ARPA Canada Unveils Draft Legislation Prohibiting Assisted Suicide and Euthanasia and Invoking the Notwithstanding Clause

07 Jul 2015 ARPA Canada Unveils Draft Legislation Prohibiting Assisted Suicide and Euthanasia and Invoking the Notwithstanding Clause

For immediate release from the Association for Reformed Political Action (ARPA) Canada

July 7, 2015 

ARPA CANADA UNVEILS DRAFT LEGISLATION PROHIBITING ASSISTED SUICIDE AND EUTHANASIA AND INVOKING THE NOTWITHSTANDING CLAUSE

Ottawa – On the heels of the Canadian Medical Association unveiling draft protocols for an assisted suicide regime, the Association for Reformed Political Action (ARPA) Canada has published a draft euthanasia law (https://arpacanada.ca/drafteuthanasialaw.pdf) which would uphold Canada’s absolute prohibitions of assisted suicide and euthanasia. 

ARPA Canada was an intervenor in the Supreme Court case which struck down Canada’s assisted suicide law on February 6, 2015 and gave Parliament just one year to fill the void. The organization also published a policy report for Parliamentarians following the Supreme Court decision.

“On numerous occasions, including just five years ago, all of the major parties in Canada’s Parliament have voted to uphold our law against assisted suicide,” said ARPA Canada’s Executive Director Mark Penninga. “Parliament has the constitutional means to pass a new law which continues to prohibit all assisted suicide, and it can do that while taking meaningful steps to promote palliative and end of life care.”

The draft bill invokes Section 33 of the Canadian Charter of Rights and Freedoms, commonly referred to as the notwithstanding clause. This section gives Parliament the ability to pass legislation notwithstanding a court’s interpretation of section 2 or sections 7 to 15 of the Charter. In this case, the draft legislation is cited notwithstanding how the Supreme Court interpreted the “right to life” of section 7 of the Charter to allow state-endorsed killing.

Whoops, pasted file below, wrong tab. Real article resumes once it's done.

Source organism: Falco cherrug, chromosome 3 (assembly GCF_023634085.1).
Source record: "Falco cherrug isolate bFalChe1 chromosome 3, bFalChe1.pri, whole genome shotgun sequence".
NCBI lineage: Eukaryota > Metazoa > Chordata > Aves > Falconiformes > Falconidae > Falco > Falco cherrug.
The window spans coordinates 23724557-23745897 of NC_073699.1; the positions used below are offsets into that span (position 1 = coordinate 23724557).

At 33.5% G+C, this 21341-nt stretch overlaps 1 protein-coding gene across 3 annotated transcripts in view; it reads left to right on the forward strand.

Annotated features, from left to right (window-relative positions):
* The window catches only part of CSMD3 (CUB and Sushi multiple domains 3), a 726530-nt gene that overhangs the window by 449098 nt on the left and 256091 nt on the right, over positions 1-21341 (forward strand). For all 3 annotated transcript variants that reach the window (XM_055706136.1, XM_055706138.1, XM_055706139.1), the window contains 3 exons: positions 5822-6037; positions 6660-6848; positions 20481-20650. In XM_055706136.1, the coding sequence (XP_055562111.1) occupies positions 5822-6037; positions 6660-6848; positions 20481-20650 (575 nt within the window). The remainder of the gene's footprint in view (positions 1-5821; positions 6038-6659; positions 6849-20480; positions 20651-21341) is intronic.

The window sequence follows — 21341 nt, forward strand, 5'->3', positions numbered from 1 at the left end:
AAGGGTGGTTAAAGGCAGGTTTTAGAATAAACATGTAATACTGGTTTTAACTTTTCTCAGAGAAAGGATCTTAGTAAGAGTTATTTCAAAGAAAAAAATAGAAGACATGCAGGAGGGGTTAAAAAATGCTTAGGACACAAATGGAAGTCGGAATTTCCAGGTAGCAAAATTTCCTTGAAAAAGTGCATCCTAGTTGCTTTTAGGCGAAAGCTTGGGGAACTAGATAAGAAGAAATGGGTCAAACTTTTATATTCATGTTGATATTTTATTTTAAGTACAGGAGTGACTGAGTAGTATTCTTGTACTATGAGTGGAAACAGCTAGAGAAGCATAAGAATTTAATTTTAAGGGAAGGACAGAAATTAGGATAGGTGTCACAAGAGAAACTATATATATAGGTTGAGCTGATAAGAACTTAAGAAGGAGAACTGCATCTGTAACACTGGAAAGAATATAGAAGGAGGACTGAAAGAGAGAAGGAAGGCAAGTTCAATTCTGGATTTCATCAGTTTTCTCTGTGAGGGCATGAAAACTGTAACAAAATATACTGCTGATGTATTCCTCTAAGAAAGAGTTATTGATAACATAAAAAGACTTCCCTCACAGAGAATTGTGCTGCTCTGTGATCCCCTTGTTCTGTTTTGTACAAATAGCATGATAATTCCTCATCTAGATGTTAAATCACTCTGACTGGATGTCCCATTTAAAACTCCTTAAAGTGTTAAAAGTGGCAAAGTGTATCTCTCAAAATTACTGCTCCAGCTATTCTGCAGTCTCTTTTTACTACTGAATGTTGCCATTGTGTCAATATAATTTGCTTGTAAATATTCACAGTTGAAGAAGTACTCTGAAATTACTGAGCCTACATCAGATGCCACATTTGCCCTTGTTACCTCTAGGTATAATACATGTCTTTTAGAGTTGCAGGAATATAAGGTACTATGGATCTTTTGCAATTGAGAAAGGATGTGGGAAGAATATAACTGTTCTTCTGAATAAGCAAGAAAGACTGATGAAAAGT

“If Parliament refuses to even consider invoking Section 33, Canada’s nine unelected Supreme Court judges have effectively become the supreme lawmakers of Canada,” explained ARPA Canada’s Legal Counsel André Schutten. “The notwithstanding clause was added to the Charter to balance the power of the judicial and legislative branches of civil government. But for the clause to have effect, it must be exercised. It is hard to conceive of a more worthy time to invoke Section 33 than now, when the basic right to life of Canada’s most vulnerable citizens are at risk.”

ARPA’s draft law includes a lengthy preamble which provides sixteen reasons why such a strident step is principled, constitutional, and necessary. 

Interview Requests: 
Mark Penninga is available throughout the day for phone or email interviews. Contact him directly at 778-210-0376 or [email protected]

ARPA Canada’s legal counsel André Schutten is available for comment and in studio interviews in Ottawa or via phone/email. To arrange an interview contact Niki Pennings, Administrative Assistant, at 1-866-691-2772, ext. 3 or [email protected]


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